Bugs in the Market: Creating a Legitimate, Transparent, and Vendor-Focused Market for Software Vulnerabilities

Ukraine, December 23, 2015. Hundreds of thousands of homes lost power. Call center communications were blocked. Authorities reported that 103 cities experienced a total blackout. The alleged cause? BlackEnergy malware. With so much of our daily lives reliant on computers, is modern civilization just a stream of ones and zeroes away from disaster?

Malware like BlackEnergy relies on uncorrected security flaws in computer systems. Sometimes, the system owner fails to install a patch. Other times, there is no patch because the software vendor either did not know about or did not correct a critical security flaw. Meanwhile, the victim country’s government or its allies may have knowledge of the same flaw, but kept the information secret so that it could be used against its enemies.

There is an urgent need for a new legal and economic approach to cybersecurity that will curtail socially harmful behavior by security researchers and governments. Laws aimed at curbing cyberattacks typically focus on punishment, with little to no wiggle room provided for socially beneficial hacking behavior. Around the world, governments hoard zero-day vulnerabilities while permitting software vendors to sue security researchers who plan to demonstrate critical security flaws at industry conferences. There is also a growing market for buying and selling security flaws, and the buyers do not always have society’s best interests in mind.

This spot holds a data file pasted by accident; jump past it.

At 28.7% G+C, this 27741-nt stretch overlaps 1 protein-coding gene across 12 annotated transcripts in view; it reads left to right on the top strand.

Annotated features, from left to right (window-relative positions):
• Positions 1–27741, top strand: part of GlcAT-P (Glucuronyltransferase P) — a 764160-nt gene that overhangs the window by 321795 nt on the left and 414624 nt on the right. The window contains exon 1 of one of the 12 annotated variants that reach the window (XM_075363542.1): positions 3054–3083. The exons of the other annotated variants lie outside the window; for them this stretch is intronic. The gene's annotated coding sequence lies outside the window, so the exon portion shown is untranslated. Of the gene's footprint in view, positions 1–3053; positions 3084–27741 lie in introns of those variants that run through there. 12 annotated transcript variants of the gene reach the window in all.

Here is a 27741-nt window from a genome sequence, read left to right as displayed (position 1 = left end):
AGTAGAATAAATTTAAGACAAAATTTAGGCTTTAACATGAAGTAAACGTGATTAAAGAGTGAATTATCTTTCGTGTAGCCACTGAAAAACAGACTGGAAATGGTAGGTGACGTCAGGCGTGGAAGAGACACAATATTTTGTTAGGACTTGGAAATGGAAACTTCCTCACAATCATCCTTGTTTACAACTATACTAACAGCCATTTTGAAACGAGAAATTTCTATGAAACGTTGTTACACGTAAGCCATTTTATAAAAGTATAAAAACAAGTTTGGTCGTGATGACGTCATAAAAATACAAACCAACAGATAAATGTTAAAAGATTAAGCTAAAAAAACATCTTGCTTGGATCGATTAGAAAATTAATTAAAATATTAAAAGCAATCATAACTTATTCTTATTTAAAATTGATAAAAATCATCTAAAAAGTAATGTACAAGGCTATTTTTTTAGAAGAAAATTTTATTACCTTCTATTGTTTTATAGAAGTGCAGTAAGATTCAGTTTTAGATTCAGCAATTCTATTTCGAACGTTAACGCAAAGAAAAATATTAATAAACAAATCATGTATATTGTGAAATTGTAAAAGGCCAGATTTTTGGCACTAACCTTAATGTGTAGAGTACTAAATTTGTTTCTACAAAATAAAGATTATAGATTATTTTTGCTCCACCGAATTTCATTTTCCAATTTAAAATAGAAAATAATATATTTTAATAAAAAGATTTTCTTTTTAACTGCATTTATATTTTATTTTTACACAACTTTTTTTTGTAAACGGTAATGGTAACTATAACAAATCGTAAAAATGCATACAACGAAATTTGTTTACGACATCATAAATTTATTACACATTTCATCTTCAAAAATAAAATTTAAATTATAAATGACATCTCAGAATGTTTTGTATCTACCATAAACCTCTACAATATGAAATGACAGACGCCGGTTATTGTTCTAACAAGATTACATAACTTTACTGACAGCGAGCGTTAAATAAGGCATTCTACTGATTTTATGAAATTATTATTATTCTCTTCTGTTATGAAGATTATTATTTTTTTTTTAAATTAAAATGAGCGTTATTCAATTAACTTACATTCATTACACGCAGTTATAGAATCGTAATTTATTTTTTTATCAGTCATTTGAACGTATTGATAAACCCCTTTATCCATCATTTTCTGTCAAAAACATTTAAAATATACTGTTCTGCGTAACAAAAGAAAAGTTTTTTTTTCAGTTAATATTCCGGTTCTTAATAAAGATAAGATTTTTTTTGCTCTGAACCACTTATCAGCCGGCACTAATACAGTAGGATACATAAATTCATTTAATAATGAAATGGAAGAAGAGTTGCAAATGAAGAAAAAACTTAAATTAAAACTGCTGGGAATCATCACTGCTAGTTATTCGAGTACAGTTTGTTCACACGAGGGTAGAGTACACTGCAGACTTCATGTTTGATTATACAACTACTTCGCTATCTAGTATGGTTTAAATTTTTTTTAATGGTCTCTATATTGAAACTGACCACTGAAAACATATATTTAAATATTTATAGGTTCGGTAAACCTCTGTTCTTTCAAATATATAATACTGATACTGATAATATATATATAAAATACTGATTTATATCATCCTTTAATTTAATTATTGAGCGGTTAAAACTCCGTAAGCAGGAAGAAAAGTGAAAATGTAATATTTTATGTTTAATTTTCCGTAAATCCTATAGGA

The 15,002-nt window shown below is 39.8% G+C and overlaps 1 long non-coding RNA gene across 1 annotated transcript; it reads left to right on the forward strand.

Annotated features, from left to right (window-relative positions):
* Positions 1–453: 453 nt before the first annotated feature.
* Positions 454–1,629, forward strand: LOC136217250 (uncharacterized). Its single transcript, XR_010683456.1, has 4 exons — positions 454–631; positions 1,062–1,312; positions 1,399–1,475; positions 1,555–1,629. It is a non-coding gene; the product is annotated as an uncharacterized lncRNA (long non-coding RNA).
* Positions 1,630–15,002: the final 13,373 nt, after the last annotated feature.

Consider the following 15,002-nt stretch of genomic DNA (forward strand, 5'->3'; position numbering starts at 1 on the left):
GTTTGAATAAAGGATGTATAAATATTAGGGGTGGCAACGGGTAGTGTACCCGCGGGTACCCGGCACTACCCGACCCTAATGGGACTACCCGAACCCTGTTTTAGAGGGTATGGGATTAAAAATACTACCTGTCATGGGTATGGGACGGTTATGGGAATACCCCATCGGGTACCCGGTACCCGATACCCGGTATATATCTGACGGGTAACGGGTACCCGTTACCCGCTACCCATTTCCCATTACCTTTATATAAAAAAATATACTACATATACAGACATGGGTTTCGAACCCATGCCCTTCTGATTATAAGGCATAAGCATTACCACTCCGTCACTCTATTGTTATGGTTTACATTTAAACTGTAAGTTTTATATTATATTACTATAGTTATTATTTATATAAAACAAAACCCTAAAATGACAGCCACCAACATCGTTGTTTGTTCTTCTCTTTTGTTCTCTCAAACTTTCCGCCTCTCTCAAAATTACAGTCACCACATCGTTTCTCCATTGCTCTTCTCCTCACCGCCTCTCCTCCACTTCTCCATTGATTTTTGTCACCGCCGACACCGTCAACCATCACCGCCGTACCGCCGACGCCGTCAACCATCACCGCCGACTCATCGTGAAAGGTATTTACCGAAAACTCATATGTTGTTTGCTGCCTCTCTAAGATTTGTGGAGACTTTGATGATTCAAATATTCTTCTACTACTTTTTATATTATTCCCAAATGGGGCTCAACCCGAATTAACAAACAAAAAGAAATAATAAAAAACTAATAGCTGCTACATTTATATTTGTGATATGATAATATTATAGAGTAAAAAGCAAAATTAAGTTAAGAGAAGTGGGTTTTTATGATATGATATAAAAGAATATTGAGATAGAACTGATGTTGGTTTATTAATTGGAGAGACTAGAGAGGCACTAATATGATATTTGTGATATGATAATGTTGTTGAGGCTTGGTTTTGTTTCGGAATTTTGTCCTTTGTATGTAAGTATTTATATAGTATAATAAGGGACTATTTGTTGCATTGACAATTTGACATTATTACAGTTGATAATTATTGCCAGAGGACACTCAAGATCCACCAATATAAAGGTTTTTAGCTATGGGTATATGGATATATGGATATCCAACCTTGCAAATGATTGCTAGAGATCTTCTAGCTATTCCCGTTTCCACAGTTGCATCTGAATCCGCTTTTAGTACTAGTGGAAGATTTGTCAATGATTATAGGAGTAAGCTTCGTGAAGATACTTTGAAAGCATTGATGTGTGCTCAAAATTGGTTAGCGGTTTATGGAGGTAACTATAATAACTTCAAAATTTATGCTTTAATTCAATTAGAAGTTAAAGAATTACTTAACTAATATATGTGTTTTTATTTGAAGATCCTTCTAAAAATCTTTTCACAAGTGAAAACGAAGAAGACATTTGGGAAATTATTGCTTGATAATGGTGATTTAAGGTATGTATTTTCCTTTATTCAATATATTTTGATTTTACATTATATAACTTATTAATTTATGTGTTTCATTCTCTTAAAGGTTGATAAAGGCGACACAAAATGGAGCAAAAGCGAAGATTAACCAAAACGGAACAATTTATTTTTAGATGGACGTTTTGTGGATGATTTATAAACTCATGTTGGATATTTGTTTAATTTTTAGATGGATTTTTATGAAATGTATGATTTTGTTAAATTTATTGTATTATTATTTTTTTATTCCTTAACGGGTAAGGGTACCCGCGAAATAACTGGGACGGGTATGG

This Article delves into the world of cybersecurity and software and provides an interdisciplinary analysis of the current crisis, contributing to the limited but growing literature addressing these new threats that cannot be contained by traditional philosophies of war and weaponry. First, the Article presents an economic model to explore incentives for selling vulnerability information in different types of markets. Then, it proposes and designs a revolutionary market for vulnerabilities aimed at facilitating legitimate, transparent, and vendor-focused transactions of critical security information at a fair market price. The proposal combines insights from economics, security, and law, and draws inspiration from around the world; from commodity futures markets in New York to archaeological sites in Iraq. The Article applies the marketplace proposal to several examples, demonstrating that it is a practical and achievable approach that will support socially desirable cybersecurity practices.